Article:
The county is well supplied with a superior quality of building stone, which is shipped to many of the cities and towns along the Hannibal & St. Joseph Rail Road.

The Manufacturing Interests are mentioned in connection with the various towns in which they are located.

Valuation of the county per census of 1870, $7,000,000.*

The Hannibal & St. Joseph Rail Road traverses the northern part, and has 26 miles of track in the county.

The Exports are corn, cattle, hogs, wheat, hay, potatoes, etc.

Educational Interests
School houses dot the prairies in every direction, and are mostly new and commodious. At the principal towns there are high schools of a superior order.

Caldwell County Places in 1875

Black Oak, 12 miles south east of Kingston, has 1 general store. Population about 25.

Breckenridge, 11 miles east of Hamilton, on the Hannibal & St. Joseph Rail Road, laid out in 1858 by J. B. Terrill, Henry Gist and James A. Price, is the second town in the county, and has 1 large steam flouring mill, 1 brewery, 1 broom, 1 cabinet, 3 carriage and 1 plow factory, and about 20 stores; 1 lumber yard, 2 hotels, 1 bank, 1 large grain depot, 5 church buildings, with 7 organized church societies. Several of the business houses are substantial brick structures. The private residences are mostly new, neat and comfortable. The school house is a fine two story brick building, with capacity for 400 pupils, and cost about $15,000. The town does a large business in shipping grain, cattle, and hogs.

Catawba, is a post office 10 miles east of Kingston.

Hamilton, on the Hannibal & St. Joseph Rail Road, 156 miles from Hannibal and Quincy, 50 miles from St. Joseph, 69 miles from Kansas City, and 249 from St. Louis, is the principal commercial town, and the shipping point for Kingston and the interior portions of the county. The surrounding country is beautiful, undulating prairie, very fertile and productive.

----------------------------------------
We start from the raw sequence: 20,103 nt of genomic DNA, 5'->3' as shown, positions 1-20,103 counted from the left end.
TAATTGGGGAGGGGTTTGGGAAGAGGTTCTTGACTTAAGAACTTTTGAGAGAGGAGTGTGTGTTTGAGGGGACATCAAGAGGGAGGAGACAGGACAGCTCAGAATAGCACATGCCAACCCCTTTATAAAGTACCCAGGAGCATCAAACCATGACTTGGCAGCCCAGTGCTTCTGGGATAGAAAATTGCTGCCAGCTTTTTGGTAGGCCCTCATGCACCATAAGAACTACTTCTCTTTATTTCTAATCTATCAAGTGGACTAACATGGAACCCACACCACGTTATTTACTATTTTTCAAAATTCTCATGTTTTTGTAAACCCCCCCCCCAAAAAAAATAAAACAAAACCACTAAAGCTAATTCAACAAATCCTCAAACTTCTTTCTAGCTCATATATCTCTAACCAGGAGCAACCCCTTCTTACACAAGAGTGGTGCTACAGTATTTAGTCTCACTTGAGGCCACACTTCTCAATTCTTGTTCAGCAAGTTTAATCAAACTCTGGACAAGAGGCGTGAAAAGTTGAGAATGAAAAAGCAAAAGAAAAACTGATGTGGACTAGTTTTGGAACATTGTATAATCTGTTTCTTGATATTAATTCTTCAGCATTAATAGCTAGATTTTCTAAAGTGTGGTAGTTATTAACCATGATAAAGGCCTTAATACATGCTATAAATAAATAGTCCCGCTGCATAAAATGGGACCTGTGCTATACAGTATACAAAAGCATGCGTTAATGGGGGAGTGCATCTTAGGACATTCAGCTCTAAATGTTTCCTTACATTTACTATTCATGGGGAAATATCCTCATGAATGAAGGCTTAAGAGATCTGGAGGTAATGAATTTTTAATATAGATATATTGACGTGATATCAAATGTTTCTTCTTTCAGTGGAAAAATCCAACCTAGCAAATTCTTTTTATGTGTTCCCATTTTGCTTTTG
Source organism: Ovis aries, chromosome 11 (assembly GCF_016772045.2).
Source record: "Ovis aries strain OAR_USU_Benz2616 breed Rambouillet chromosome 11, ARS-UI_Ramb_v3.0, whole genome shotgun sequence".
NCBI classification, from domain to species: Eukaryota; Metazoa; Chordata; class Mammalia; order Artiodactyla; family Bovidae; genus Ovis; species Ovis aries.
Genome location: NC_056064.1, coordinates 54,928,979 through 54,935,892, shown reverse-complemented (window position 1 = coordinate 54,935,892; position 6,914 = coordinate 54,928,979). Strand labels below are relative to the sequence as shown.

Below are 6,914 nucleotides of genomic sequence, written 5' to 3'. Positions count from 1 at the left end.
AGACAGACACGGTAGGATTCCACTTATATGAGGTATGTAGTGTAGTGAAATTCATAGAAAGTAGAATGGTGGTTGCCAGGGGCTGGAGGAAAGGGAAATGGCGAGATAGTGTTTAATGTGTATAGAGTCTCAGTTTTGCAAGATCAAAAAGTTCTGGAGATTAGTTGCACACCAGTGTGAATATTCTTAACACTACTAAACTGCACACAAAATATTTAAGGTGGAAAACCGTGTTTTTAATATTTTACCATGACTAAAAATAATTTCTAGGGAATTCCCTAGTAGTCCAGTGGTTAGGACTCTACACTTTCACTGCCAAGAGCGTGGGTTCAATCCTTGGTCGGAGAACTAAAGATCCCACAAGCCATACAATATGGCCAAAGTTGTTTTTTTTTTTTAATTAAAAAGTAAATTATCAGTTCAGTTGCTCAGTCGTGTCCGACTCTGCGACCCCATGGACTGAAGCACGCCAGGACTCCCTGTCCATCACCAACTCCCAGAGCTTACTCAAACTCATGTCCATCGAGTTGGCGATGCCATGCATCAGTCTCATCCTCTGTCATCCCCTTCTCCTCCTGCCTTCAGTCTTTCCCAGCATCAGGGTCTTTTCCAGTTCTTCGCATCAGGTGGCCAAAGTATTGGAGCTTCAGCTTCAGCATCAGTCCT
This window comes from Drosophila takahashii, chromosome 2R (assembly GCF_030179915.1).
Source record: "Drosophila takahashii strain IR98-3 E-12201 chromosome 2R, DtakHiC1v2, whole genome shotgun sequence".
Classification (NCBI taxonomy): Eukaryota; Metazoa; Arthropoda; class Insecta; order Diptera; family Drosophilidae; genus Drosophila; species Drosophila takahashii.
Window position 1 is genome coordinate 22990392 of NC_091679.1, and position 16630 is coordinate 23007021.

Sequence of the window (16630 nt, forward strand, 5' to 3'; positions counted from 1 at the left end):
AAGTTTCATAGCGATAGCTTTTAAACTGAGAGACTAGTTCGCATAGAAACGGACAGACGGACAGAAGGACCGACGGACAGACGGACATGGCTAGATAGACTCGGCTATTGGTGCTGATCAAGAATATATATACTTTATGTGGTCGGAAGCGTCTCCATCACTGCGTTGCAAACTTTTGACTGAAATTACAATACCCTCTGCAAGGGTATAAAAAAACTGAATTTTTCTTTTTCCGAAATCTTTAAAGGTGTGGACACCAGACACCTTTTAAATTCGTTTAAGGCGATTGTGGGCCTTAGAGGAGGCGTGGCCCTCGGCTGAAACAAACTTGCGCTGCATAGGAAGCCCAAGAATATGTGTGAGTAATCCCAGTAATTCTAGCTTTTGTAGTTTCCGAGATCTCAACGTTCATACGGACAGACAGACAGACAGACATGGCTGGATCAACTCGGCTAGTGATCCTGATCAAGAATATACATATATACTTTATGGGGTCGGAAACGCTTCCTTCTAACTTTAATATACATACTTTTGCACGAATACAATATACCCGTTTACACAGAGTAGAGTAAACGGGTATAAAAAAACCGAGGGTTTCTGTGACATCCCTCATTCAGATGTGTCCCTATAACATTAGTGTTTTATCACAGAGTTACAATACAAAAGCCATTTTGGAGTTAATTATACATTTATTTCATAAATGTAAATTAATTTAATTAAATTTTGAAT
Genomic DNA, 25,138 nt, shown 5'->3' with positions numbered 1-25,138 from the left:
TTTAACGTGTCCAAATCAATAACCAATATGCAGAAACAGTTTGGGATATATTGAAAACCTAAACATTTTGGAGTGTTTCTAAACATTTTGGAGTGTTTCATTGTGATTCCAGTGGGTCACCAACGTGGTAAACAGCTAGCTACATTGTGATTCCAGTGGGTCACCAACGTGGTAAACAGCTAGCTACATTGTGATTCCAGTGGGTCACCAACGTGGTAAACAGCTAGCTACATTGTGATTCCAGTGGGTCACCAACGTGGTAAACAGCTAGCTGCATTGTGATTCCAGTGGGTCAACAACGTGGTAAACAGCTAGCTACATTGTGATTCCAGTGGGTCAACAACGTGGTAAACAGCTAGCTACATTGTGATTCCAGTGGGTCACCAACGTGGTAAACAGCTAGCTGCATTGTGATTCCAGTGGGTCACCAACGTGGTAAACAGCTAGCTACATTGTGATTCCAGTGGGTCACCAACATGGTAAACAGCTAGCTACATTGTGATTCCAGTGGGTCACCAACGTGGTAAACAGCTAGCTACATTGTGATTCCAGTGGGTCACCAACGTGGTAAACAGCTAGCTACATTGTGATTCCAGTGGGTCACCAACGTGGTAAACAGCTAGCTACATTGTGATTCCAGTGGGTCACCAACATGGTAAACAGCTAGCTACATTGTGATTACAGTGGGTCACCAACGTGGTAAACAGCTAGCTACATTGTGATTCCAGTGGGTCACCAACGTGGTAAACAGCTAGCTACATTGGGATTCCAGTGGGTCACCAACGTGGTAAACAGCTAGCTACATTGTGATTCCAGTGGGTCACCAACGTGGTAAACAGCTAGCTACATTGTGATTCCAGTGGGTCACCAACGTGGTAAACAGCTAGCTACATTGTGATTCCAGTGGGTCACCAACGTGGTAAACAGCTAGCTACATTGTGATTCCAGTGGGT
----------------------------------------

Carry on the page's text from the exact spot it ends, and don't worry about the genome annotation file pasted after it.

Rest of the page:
The town was settled in the spring of 1855, and incorporated in 1868. From 1856 to 1858 it contained only three families, in 1859 and 1860 it improved a great deal, but during the war made little progress; since its close, emigration from the East has poured in, until now (1874) it contains about 1,400 inhabitants. It has 1 steam flouring mill, 1 wind grist and feed mill, 3 wagon, 1 cooper and 3 harness shops, 3 hotels, 2 commission houses, about 30 stores, 1 bank, 2 lumber yards, 1 grain elevator, 10 dealers and shippers of live stock, 1 brick yard, 1 newspaper and job printing office, The News, M. A. Low, editor and proprietor; 1 school building, erected in 1871 at a cost of $15,000; 4 church buildings, M. E. church, Presbyterian, Congregational and Episcopal.

Kidder, on the Hannibal & St. Joseph Rail Road, 7 miles west of Hamilton, has about 300 inhabitants. It has 3 stores, 1 foundry and machine shop, 1 hotel and 2 church buildings. It is in the center of a most delightful country, is settled chiefly by New England people, and is the location of Thayer College, under the patronage of the Congregational Church.

KINGSTON, 8 miles south south west of Hamilton, has been the county seat since 1842. It has about 500 inhabitants, and contains a good court house and jail, 12 stores, 3 wagon and blacksmith shops, 1 boot and shoe manufactory, 2 churches, 1 hotel, 1 fine two story brick school house, 1 steam saw and grist mill, and 2 newspapers, The Sentinel, Mills & Spivey, publishers, A. B. Mills, editor and The Citizen, J. T. Lentzy, editor.

Mirabile, 7 miles south west of Kingston, in the most thickly settled portion of the county, has 4 stores, 1 hotel, and several churches. Population about 200.

Nettleton, on the Hannibal & St. Joseph Rail Road, 5 miles east of Hamilton, has 1 general store.

Polo, 7 miles south of Kingston, a new and brisk town, has 3 stores, 1 wagon and carriage manufactory, and a flouring mill. Population about 50.

Proctorville, 14 miles east of Kingston and 8 miles south of Breckenridge, named in honor of Dr. Daniel Proctor, an old and influential citizen, has 1 general store, a steam flouring and saw mill, a church, school house, etc.

*Assessed valuation in 1873, $3,799,173.

Source: Campbell's Gazetteer of Missouri, Revised Edition, by R. A. Campbell, Published by R. A. Campbell,
St. Louis, Missouri, 1875